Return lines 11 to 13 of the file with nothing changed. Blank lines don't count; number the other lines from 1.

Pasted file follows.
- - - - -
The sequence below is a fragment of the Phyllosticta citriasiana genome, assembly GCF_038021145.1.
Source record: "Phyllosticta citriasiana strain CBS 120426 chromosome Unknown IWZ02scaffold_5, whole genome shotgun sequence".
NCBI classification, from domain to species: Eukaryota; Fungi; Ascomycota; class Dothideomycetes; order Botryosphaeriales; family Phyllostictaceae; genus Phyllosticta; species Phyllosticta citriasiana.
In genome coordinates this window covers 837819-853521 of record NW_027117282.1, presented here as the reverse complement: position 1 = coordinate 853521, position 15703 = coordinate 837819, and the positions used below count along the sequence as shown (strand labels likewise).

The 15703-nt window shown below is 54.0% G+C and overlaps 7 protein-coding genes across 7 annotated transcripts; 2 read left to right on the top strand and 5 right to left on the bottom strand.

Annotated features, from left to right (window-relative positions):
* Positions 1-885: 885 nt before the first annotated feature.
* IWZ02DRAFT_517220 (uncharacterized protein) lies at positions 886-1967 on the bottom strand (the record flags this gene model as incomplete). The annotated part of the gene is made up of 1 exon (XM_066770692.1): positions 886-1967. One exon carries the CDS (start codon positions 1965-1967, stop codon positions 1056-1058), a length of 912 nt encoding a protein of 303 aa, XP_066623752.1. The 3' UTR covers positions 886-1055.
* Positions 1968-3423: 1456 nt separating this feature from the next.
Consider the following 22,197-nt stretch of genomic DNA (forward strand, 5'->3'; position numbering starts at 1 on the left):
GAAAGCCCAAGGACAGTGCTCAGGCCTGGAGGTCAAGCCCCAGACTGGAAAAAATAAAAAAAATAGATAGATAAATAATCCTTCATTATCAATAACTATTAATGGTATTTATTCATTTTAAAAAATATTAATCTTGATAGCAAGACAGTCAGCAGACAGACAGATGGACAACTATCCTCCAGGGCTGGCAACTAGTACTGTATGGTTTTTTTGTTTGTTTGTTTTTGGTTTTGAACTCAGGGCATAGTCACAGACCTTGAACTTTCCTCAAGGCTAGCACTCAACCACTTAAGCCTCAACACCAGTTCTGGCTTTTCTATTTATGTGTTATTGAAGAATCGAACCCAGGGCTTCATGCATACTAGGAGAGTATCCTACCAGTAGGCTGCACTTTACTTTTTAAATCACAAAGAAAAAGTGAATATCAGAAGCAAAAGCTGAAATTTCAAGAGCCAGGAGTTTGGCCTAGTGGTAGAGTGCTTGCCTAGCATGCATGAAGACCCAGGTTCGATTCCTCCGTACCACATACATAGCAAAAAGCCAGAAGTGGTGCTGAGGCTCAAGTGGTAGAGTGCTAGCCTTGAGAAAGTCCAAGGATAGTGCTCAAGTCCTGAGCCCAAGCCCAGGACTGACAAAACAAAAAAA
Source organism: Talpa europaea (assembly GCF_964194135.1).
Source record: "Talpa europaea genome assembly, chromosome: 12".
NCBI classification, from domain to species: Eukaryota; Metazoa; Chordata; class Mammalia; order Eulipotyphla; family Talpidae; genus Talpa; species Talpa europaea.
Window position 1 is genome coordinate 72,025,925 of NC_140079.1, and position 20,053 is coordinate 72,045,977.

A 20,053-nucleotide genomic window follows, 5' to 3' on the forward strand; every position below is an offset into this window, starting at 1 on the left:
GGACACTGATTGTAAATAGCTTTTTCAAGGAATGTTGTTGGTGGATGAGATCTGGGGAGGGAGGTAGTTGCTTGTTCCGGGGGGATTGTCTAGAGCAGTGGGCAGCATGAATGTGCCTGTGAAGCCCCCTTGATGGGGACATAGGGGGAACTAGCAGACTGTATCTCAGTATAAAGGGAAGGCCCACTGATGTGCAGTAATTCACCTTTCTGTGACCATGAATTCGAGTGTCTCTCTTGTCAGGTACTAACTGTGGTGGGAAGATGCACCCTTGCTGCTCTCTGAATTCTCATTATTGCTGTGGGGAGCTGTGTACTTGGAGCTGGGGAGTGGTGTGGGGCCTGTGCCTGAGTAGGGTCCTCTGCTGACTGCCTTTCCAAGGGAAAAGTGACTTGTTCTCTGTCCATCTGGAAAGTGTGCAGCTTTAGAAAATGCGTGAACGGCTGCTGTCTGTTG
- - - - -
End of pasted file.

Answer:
GAAAGCCCAAGGACAGTGCTCAGGCCTGGAGGTCAAGCCCCAGACTGGAAAAAATAAAAAAAATAGATAGATAAATAATCCTTCATTATCAATAACTATTAATGGTATTTATTCATTTTAAAAAATATTAATCTTGATAGCAAGACAGTCAGCAGACAGACAGATGGACAACTATCCTCCAGGGCTGGCAACTAGTACTGTATGGTTTTTTTGTTTGTTTGTTTTTGGTTTTGAACTCAGGGCATAGTCACAGACCTTGAACTTTCCTCAAGGCTAGCACTCAACCACTTAAGCCTCAACACCAGTTCTGGCTTTTCTATTTATGTGTTATTGAAGAATCGAACCCAGGGCTTCATGCATACTAGGAGAGTATCCTACCAGTAGGCTGCACTTTACTTTTTAAATCACAAAGAAAAAGTGAATATCAGAAGCAAAAGCTGAAATTTCAAGAGCCAGGAGTTTGGCCTAGTGGTAGAGTGCTTGCCTAGCATGCATGAAGACCCAGGTTCGATTCCTCCGTACCACATACATAGCAAAAAGCCAGAAGTGGTGCTGAGGCTCAAGTGGTAGAGTGCTAGCCTTGAGAAAGTCCAAGGATAGTGCTCAAGTCCTGAGCCCAAGCCCAGGACTGACAAAACAAAAAAA
Source organism: Talpa europaea (assembly GCF_964194135.1).
Source record: "Talpa europaea genome assembly, chromosome: 12".